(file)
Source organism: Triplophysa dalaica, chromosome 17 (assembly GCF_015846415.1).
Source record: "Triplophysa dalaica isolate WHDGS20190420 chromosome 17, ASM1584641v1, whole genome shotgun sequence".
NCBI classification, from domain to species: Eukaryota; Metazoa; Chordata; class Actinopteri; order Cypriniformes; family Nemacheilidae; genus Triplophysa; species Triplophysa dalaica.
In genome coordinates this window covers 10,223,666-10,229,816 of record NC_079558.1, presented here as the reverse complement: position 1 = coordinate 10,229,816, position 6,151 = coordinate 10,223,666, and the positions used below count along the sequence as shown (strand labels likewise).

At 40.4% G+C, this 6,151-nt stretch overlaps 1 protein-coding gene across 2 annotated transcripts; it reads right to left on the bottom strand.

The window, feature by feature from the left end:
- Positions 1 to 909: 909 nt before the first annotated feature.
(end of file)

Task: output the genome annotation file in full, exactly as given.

Source organism: Triplophysa dalaica, chromosome 17 (assembly GCF_015846415.1).
Source record: "Triplophysa dalaica isolate WHDGS20190420 chromosome 17, ASM1584641v1, whole genome shotgun sequence".
NCBI classification, from domain to species: Eukaryota; Metazoa; Chordata; class Actinopteri; order Cypriniformes; family Nemacheilidae; genus Triplophysa; species Triplophysa dalaica.
In genome coordinates this window covers 10,223,666-10,229,816 of record NC_079558.1, presented here as the reverse complement: position 1 = coordinate 10,229,816, position 6,151 = coordinate 10,223,666, and the positions used below count along the sequence as shown (strand labels likewise).

At 40.4% G+C, this 6,151-nt stretch overlaps 1 protein-coding gene across 2 annotated transcripts; it reads right to left on the bottom strand.

The window, feature by feature from the left end:
- Positions 1 to 909: 909 nt before the first annotated feature.